One of the goals of Sonic Trace is to find stories that are local to both Los Angeles and Mexico. The recent Mexican presidential election was one such story.
We reached out to Animo South LA High School and found Mr. Heuisler’s history class where the student body has a cultural identity that includes the Mexican states of Durango, Nayarit and Zacatecas, as much as Los Angeles. The legal status of the kids is mixed – some arrived as babies, others as teens – and the LA-born feel no different than a typical teen living in Durango or Zacatecas today. The root reason that these kids are growing up in Los Angeles and not Mexico is the lack of economic opportunities in the country. They are full-blown Angelenos, but their daily lives, legal statuses and identities will always be inextricably linked to their places of origin.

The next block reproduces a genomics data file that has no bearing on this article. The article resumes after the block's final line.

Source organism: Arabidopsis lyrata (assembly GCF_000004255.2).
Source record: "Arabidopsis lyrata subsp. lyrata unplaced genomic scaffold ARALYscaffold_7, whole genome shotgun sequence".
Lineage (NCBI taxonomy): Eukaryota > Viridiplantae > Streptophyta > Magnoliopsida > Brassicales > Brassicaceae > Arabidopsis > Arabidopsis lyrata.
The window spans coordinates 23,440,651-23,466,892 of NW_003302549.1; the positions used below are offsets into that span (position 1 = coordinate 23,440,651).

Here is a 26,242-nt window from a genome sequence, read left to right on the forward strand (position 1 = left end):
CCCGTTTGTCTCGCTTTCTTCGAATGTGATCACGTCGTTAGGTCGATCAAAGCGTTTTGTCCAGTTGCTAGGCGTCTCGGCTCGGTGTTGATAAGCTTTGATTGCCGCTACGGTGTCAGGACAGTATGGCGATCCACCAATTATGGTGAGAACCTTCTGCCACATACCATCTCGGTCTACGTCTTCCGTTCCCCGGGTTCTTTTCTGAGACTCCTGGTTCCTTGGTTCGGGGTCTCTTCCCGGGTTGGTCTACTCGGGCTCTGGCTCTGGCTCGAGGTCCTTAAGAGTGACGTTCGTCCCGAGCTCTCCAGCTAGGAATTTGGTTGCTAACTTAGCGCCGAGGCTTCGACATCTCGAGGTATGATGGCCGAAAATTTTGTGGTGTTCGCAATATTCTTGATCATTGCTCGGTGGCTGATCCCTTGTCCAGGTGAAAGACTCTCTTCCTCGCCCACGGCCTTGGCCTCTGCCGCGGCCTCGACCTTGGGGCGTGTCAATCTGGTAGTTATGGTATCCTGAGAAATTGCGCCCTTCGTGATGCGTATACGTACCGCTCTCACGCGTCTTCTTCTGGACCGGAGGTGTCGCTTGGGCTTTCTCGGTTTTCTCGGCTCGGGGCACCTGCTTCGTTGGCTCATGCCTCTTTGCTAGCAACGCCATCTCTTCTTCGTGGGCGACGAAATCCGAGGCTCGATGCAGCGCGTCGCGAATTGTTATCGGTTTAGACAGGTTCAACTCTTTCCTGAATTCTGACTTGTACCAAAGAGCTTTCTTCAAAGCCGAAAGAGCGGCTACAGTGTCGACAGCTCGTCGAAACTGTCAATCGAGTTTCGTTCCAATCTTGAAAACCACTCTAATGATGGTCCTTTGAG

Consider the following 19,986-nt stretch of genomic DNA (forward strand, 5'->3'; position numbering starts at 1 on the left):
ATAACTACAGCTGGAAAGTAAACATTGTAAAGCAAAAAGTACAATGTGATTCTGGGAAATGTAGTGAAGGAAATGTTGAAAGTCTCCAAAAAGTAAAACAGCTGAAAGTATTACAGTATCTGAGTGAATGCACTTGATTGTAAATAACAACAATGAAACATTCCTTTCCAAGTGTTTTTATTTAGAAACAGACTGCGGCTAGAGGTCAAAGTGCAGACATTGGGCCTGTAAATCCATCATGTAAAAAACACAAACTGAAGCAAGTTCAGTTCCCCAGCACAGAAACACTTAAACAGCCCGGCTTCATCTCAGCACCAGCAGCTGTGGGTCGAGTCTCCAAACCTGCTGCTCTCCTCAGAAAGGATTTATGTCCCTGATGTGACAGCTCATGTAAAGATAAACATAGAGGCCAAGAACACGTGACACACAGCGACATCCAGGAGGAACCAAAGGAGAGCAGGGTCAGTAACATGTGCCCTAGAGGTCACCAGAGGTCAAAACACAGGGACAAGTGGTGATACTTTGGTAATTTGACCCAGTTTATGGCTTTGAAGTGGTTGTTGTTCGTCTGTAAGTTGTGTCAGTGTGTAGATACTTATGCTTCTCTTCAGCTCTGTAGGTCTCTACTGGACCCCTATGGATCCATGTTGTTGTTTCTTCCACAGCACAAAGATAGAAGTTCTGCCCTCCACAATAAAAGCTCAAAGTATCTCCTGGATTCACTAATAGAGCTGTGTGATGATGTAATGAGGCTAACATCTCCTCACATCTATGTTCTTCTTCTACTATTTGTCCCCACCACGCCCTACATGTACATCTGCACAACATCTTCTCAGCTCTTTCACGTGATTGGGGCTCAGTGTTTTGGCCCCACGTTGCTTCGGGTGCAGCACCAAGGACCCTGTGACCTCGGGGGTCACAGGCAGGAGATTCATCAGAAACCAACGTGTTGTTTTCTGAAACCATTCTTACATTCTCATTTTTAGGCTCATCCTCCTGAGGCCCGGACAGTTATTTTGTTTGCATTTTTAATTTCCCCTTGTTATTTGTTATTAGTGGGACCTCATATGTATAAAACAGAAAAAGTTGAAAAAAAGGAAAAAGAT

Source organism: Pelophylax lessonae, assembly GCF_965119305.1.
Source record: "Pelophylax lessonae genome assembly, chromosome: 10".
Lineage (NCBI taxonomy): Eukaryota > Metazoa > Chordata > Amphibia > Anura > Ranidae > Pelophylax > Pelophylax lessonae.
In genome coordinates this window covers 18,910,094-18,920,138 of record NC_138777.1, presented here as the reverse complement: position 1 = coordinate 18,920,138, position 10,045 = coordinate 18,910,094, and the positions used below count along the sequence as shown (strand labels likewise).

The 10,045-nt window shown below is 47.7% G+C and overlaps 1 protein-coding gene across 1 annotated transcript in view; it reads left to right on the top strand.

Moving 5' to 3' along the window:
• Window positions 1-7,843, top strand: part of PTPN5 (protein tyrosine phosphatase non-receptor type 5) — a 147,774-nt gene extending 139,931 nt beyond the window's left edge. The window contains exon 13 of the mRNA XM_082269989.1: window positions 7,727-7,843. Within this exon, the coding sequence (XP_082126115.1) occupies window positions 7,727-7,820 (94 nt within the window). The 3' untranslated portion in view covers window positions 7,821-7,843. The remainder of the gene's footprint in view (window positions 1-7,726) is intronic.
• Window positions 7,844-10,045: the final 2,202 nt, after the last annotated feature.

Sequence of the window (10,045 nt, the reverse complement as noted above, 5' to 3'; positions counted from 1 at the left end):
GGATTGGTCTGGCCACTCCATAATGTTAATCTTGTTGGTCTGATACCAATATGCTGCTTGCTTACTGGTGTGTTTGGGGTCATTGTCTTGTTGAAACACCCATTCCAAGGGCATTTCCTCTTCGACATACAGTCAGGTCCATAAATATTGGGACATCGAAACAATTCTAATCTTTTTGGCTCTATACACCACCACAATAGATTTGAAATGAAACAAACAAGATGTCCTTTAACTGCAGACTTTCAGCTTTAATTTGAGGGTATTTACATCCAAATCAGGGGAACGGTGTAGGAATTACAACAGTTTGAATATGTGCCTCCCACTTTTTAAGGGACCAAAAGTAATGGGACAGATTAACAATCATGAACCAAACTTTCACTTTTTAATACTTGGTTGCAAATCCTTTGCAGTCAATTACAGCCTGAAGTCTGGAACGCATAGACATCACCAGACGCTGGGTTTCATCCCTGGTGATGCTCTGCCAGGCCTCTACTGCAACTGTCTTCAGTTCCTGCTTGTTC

We focus on a young man named Luis for this story. When the project began he had little interest in Mexico's politics and felt no connection to his town of origin. At the same time, he is one of the more vulnerable. Luis is undocumented. He can't get a driver's license or a formal job in the US. And unlike some of his documented classmates – who travel frequently between the US and Mexico – Luis has only been back once. So would Mexico's election affect him?
You can also listen to Luis' story on PRI's The World.
Sonic Trace is produced by Anayansi Diaz-Cortes and Eric Pearse-Chavez. It is part of Localore and the Association of Independents in Radio (AIR). It's funded by the Corporation for Public Broadcasting.